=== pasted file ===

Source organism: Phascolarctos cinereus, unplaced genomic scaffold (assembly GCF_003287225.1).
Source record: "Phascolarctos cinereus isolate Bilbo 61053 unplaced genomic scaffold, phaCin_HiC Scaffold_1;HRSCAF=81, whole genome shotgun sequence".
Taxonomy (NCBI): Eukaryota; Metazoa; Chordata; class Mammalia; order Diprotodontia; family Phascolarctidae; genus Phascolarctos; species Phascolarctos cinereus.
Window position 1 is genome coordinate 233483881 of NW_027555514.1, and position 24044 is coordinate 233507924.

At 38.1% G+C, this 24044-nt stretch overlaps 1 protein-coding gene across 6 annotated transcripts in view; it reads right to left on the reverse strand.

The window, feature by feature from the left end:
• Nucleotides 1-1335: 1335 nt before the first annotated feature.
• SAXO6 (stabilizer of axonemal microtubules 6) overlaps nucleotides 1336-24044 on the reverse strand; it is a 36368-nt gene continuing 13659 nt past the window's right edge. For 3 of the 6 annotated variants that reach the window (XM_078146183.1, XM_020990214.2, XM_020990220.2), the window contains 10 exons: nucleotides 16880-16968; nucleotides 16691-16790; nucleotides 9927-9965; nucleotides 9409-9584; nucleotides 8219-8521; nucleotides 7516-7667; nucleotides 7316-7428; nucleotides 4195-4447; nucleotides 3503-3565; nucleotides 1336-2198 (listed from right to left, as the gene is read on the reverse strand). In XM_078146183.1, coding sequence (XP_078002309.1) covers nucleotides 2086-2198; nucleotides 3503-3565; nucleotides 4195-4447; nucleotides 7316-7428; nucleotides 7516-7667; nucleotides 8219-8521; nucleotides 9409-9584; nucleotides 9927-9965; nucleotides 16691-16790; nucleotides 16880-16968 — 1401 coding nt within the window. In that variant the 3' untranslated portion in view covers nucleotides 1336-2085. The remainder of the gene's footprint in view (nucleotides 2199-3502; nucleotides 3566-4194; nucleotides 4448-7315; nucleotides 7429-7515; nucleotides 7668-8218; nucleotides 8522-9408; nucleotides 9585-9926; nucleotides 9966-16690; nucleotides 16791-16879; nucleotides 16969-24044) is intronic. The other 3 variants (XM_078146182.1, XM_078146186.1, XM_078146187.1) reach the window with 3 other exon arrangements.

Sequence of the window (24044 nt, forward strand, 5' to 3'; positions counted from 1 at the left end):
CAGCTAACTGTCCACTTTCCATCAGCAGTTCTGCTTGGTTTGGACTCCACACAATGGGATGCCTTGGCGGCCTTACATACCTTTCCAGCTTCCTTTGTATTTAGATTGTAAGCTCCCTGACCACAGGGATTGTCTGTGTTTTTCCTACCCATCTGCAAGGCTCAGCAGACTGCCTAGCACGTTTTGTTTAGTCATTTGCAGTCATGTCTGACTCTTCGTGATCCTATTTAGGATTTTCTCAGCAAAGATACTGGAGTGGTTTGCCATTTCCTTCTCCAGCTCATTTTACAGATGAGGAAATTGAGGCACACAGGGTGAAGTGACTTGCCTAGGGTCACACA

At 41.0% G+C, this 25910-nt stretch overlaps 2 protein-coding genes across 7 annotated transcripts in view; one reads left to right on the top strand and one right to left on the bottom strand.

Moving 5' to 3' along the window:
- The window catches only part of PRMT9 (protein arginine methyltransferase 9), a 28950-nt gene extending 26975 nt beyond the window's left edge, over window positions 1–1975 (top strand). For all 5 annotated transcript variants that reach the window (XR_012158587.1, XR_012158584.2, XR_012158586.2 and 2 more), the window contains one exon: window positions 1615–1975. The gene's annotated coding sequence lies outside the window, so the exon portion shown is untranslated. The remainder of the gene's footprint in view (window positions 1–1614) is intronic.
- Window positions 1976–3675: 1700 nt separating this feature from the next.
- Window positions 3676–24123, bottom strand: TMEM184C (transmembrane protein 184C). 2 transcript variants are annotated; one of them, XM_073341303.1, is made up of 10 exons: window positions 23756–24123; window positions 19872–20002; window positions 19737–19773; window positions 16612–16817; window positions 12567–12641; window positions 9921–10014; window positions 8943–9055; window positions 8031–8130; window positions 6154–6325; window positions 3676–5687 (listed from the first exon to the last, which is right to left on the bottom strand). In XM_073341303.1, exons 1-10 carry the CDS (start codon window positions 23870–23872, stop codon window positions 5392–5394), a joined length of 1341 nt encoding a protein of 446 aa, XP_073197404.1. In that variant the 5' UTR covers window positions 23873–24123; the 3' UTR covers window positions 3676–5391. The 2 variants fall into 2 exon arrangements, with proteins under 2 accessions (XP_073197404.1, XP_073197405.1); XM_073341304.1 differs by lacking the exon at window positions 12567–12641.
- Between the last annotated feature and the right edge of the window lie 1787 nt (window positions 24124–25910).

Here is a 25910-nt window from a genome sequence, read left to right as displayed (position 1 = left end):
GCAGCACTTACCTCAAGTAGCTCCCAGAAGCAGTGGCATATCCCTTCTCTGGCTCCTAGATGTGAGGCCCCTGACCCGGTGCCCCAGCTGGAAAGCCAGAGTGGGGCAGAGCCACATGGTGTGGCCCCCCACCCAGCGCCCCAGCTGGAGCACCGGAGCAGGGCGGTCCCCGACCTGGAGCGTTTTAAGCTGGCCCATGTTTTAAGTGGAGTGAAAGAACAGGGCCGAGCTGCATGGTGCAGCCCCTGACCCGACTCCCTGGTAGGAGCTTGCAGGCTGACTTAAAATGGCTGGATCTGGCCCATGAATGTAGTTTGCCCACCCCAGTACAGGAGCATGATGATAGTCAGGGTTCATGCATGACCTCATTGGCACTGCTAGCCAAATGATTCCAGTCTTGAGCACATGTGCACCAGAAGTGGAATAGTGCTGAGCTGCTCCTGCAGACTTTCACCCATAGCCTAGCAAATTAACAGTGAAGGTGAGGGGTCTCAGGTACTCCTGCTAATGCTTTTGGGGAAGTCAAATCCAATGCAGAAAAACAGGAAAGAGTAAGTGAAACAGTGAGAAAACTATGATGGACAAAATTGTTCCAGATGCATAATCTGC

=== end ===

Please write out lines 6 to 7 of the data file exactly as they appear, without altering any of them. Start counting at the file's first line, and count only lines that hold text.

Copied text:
The window, feature by feature from the left end:
• Nucleotides 1-1335: 1335 nt before the first annotated feature.